THE LEBANESE sense of humour is “as dark as a politician’s pocket”, says Bernard Hage, a cartoonist. In hard times—and there have been plenty of those in the past year—it can be a survival mechanism. Since last September the Lebanese pound has fallen by more than 80% against the dollar. Citizens have watched their savings vanish as banks have restricted dollar withdrawals and blocked overseas transactions. Government infighting has hindered international aid. Persistent power cuts have left homes and hospitals reliant on private generators; soaring food prices pushed many to the brink of starvation. Through all this, the robust Lebanese sense of humour endured. Then came the explosion.
On August 4th a blast caused by 2,750 tonnes of ammonium nitrate—a chemical used to make fertiliser and bombs—stored improperly in a warehouse in Beirut’s port killed more than 200 people, injured thousands and left 300,000 homeless. No one is laughing now. But “catharsis humour”, as Mr Hage calls it, has made a satirical board game called “Wasta”, released two months before the explosion, a surprise success.
In a small, soundproof rehearsal room in the mountains just outside Beirut, Lebanon’s first all-female metal band, Slave to Sirens, is getting ready to make some noise. Shery Bechara and Lilas Mayassi, the five-piece’s lead and rhythm guitarists, respectively, unzip cases to reveal their V-shaped axes, and vocalist Maya Khairallah warms up with a practice growl, the raw sound ripping out of her small frame with startling volume. Bassist Alma Doumani is tuning up her instrument while drummer Tatyana Boughaba shakes her thick, waist-length hair out of the way, adjusts her leather jacket and gives her sticks a twirl.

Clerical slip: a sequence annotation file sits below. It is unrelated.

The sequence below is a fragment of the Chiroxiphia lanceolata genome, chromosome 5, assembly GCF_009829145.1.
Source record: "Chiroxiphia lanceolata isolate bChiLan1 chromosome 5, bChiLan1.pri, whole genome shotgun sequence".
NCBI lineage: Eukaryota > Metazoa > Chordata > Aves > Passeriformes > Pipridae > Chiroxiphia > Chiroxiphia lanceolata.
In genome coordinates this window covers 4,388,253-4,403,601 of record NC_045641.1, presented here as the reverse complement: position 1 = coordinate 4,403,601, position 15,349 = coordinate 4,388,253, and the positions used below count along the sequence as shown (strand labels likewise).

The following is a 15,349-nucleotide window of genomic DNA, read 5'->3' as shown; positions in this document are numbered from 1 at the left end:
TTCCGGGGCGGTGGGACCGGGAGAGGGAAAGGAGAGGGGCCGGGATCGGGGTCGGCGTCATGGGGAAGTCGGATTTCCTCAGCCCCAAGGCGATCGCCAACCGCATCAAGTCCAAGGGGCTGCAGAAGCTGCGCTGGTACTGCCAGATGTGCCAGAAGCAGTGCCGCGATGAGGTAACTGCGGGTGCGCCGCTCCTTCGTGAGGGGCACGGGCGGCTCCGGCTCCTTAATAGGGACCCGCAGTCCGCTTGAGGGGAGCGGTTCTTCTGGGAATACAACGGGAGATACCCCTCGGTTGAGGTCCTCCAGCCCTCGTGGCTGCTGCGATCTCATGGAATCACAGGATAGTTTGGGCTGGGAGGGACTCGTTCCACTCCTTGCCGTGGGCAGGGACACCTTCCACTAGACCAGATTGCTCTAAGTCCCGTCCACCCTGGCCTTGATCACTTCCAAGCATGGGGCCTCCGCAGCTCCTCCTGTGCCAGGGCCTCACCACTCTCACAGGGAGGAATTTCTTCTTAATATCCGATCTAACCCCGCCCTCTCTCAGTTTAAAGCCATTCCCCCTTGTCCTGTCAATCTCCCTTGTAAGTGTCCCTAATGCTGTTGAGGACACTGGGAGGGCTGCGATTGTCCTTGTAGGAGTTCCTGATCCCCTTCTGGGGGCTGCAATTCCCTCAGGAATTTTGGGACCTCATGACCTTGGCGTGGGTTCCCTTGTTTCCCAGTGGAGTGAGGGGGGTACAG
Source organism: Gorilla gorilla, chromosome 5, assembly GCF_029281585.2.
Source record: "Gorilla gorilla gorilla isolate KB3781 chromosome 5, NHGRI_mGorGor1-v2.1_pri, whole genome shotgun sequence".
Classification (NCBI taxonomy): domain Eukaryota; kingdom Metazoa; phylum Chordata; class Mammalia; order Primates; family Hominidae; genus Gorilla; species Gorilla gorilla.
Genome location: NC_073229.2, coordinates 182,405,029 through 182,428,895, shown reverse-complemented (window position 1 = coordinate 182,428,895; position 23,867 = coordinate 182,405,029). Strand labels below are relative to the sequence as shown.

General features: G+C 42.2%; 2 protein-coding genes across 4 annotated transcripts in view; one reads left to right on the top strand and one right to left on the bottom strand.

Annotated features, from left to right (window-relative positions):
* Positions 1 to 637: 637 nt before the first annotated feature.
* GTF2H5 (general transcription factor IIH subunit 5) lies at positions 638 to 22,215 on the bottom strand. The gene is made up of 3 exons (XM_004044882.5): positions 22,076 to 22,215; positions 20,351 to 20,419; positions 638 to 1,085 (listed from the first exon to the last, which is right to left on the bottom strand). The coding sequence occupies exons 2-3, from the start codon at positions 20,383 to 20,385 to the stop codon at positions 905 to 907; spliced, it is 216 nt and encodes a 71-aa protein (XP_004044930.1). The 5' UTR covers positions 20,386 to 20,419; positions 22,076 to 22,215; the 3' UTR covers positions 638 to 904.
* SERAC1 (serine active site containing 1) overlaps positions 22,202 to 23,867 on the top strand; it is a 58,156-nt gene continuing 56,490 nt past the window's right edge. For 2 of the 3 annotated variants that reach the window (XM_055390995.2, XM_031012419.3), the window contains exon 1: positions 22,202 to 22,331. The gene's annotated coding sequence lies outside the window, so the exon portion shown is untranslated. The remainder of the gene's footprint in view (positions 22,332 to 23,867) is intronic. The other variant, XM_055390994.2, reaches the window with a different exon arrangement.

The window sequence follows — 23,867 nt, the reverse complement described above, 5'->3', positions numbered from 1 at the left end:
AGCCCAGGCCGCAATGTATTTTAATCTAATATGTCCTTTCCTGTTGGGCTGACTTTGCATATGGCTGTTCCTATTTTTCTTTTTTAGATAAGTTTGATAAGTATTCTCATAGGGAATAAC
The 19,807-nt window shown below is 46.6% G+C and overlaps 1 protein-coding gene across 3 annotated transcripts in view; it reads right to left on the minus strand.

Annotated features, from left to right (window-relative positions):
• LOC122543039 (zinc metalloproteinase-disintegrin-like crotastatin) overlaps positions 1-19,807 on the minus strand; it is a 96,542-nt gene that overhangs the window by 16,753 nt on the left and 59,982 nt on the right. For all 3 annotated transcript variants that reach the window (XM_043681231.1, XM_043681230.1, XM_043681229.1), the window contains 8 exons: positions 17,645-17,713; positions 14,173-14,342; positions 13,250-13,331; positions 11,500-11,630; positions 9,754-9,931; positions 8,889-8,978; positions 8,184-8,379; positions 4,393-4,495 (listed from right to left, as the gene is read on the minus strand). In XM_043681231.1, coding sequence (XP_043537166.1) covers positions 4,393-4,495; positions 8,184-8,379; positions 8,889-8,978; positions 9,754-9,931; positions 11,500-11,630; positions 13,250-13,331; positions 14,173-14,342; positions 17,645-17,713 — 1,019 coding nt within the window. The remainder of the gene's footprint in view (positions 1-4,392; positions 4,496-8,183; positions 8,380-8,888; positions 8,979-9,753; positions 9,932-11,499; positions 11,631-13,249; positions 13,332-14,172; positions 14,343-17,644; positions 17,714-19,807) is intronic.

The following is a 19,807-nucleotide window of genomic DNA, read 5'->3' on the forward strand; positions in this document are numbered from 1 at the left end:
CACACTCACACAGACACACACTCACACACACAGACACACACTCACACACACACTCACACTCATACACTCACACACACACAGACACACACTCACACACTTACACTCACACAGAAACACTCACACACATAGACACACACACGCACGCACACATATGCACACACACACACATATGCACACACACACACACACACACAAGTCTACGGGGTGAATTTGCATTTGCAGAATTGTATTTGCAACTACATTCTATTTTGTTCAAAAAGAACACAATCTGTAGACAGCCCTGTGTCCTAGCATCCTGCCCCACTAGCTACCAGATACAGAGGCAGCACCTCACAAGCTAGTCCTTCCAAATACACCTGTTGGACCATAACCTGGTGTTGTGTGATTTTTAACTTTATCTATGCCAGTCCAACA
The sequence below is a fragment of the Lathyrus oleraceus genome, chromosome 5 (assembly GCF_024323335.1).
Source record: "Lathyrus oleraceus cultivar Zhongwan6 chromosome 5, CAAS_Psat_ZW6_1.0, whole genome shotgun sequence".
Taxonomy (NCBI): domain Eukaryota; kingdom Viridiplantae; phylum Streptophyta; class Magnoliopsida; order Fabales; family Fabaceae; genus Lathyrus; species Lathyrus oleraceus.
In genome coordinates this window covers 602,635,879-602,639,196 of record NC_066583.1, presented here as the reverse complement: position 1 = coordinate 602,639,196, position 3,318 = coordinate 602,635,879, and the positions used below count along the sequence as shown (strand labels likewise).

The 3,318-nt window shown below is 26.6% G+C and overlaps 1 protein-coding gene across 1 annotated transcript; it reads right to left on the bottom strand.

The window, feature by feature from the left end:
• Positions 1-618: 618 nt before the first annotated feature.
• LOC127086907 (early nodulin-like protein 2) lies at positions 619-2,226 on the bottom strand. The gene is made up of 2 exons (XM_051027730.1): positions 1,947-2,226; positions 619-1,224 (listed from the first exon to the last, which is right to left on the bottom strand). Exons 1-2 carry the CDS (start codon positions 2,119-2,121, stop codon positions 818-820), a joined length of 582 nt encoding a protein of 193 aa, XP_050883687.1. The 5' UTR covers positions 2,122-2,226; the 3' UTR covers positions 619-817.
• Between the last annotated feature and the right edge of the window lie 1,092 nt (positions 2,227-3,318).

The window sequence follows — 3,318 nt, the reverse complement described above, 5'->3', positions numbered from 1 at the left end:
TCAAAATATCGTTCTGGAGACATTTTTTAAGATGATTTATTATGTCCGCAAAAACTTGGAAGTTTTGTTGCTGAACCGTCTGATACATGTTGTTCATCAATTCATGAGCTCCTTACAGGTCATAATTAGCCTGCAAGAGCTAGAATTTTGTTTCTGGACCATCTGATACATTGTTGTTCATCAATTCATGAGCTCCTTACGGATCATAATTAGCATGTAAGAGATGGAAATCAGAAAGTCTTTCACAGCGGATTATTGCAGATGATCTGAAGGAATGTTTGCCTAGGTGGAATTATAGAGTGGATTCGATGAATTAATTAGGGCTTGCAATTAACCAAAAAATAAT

This story was originally published by Al Jazeera.
December 30, 2015
Beirut – In the early hours of the morning, Lebanese artist Jad El Khoury, who goes by the name Potato Nose, entered the carcass of Beirut’s abandoned Holiday Inn through the military base that now occupies the ground floor.
He climbed the 26 flights of narrow service stairs, then descended down the side of the building on ropes. Over the course of the next two hours, he painted a series of cartoonish, blue-and-white creatures on the building’s facade, composing them around the bullet holes and craters caused decades ago by shelling.
When Beirut residents awoke to discover Khoury’s artwork last month, they responded passionately, with many expressing anger at his alteration of the landmark building.
“It was really surprising,” Khoury, 27, told Al Jazeera. “But I understand that many people will see it like I am doodling over history, which is not the case. I opened up a debate that was already there – should we fix all the scars of the war, or should we keep them?” Continue reading →
It has all the makings of a fairy tale: something beautiful, fragile and irreplaceable, saved from destruction by a painter with a vision. Earlier this year, the crumbling edifice of La Maison Rose, perhaps Beirut’s most iconic Ottoman villa, was brought to international attention after British painter Tom Young held an exhibition there, opening it up to the public for the first time in its nearly 150-year history. The overwhelming response helped convince the new owner, a property developer, to restore the mansion and turn it into a museum.
The story stimulated debate about the status of Lebanon’s vanishing architectural heritage. But La Maison Rose is simply the latest in a line of historical houses that have found new leases of life as cultural spaces.